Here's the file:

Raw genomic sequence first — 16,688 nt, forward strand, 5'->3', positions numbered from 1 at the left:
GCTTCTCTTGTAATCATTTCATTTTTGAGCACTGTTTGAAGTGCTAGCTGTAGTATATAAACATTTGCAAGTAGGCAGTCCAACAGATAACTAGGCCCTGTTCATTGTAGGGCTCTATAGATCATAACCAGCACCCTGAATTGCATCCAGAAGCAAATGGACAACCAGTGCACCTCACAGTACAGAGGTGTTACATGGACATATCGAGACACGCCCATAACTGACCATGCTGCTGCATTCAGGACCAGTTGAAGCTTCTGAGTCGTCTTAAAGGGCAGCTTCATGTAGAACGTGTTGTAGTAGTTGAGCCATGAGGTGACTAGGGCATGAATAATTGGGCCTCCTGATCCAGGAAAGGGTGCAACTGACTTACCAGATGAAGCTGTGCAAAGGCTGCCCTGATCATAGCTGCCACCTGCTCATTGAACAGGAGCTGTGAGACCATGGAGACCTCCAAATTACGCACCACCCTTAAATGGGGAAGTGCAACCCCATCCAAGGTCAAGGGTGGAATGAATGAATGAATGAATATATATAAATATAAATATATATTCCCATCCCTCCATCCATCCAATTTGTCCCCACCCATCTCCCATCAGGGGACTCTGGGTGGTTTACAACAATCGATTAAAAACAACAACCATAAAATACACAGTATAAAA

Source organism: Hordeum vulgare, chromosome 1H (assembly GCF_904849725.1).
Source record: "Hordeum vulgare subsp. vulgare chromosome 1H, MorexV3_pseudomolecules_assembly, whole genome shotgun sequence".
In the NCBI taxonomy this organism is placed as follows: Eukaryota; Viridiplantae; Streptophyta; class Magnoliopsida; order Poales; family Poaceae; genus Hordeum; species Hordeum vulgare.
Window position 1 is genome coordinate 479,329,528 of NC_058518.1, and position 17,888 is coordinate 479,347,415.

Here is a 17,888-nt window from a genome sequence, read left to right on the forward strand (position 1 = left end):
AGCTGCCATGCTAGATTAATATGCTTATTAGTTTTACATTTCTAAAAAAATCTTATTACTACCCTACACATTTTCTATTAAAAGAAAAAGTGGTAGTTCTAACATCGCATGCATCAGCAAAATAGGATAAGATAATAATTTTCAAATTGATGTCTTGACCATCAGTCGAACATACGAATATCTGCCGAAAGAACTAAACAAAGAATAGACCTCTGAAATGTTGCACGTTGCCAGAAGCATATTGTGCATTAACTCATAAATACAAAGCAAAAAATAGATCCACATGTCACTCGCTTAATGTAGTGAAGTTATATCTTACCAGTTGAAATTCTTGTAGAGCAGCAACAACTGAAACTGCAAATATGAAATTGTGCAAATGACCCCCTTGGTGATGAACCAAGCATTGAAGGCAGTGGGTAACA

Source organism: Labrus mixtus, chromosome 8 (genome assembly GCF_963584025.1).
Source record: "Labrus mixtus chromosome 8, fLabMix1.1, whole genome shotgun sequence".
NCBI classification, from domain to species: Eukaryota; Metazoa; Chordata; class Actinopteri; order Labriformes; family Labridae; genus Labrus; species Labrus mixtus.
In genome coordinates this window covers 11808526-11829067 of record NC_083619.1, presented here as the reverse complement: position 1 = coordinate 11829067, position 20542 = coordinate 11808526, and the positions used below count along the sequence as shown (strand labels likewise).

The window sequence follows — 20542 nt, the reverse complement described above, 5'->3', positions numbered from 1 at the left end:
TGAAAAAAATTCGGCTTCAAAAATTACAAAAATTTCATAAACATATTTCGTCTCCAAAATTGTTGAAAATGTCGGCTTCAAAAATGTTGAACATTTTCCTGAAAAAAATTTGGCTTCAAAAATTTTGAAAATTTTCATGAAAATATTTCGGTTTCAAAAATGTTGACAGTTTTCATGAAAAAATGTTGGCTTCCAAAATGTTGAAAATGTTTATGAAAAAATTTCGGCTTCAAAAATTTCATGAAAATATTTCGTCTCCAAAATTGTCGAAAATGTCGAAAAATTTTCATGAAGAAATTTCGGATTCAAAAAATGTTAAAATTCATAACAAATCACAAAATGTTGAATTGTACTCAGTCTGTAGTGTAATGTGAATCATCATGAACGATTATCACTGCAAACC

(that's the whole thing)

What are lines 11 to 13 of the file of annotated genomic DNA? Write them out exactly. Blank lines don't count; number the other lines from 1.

NCBI classification, from domain to species: Eukaryota; Metazoa; Chordata; class Actinopteri; order Labriformes; family Labridae; genus Labrus; species Labrus mixtus.
In genome coordinates this window covers 11808526-11829067 of record NC_083619.1, presented here as the reverse complement: position 1 = coordinate 11829067, position 20542 = coordinate 11808526, and the positions used below count along the sequence as shown (strand labels likewise).

The window sequence follows — 20542 nt, the reverse complement described above, 5'->3', positions numbered from 1 at the left end: